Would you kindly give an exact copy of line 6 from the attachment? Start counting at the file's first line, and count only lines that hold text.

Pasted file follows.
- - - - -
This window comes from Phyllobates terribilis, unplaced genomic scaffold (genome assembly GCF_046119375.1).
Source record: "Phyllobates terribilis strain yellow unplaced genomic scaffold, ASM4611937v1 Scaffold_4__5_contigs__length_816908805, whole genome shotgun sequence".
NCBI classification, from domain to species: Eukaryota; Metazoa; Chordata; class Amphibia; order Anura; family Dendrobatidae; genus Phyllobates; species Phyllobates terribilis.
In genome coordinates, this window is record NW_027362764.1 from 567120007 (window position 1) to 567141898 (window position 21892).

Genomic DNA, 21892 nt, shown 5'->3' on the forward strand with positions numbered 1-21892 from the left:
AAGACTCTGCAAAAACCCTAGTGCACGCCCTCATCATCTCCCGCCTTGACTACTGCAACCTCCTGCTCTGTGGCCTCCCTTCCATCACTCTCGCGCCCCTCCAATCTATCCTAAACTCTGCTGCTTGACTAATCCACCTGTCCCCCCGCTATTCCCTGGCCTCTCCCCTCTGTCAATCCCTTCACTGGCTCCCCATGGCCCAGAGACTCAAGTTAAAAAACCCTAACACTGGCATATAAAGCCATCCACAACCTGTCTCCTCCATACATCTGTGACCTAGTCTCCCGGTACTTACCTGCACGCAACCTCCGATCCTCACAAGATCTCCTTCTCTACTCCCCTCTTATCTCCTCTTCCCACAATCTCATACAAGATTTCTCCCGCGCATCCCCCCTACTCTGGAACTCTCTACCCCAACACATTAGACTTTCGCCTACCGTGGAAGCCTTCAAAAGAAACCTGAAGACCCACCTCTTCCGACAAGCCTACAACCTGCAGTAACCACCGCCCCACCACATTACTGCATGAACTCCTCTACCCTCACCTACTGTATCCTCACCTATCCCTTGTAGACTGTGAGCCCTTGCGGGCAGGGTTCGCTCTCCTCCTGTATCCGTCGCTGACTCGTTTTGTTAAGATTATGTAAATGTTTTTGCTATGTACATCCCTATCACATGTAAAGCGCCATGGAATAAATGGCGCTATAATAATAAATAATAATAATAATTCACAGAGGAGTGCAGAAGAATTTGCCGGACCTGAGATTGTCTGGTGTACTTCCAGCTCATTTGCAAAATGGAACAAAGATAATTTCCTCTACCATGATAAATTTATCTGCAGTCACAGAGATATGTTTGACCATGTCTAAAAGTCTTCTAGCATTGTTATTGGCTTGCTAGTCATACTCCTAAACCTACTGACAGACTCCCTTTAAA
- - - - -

AAGACTCTGCAAAAACCCTAGTGCACGCCCTCATCATCTCCCGCCTTGACTACTGCAACCTCCTGCTCTGTGGCCTCCCTTCCATCACTCTCGCGCCCCTCCAATCTATCCTAAACTCTGCTGCTTGACTAATCCACCTGTCCCCCCGCTATTCCCTGGCCTCTCCCCTCTGTCAATCCCTTCACTGGCTCCCCATGGCCCAGAGACTCAAGTTAAAAAACCCTAACACTGGCATATAAAGCCATCCACAACCTGTCTCCTCCATACATCTGTGACCTAGTCTCCCGGTACTTACCTGCACGCAACCTCCGATCCTCACAAGATCTCCTTCTCTACTCCCCTCTTATCTCCTCTTCCCACAATCTCATACAAGATTTCTCCCGCGCATCCCCCCTACTCTGGAACTCTCTACCCCAACACATTAGACTTTCGCCTACCGTGGAAGCCTTCAAAAGAAACCTGAAGACCCACCTCTTCCGACAAGCCTACAACCTGCAGTAACCACCGCCCCACCACATTACTGCATGAACTCCTCTACCCTCACCTACTGTATCCTCACCTATCCCTTGTAGACTGTGAGCCCTTGCGGGCAGGGTTCGCTCTCCTCCTGTATCCGTCGCTGACTCGTTTTGTTAAGATTATGTAAATGTTTTTGCTATGTACATCCCTATCACATGTAAAGCGCCATGGAATAAATGGCGCTATAATAATAAATAATAATAATAATTCACAGAGGAGTGCAGAAGAATTTGCCGGACCTGAGATTGTCTGGTGTACTTCCAGCTCATTTGCAAAATGGAACAAAGATAATTTCCTCTACCATGATAAATTTATCTGCAGTCACAGAGATATGTTTGACCATGTCTAAAAGTCTTCTAGCATTGTTATTGGCTTGCTAGTCATACTCCTAAACCTACTGACAGACTCCCTTTAAA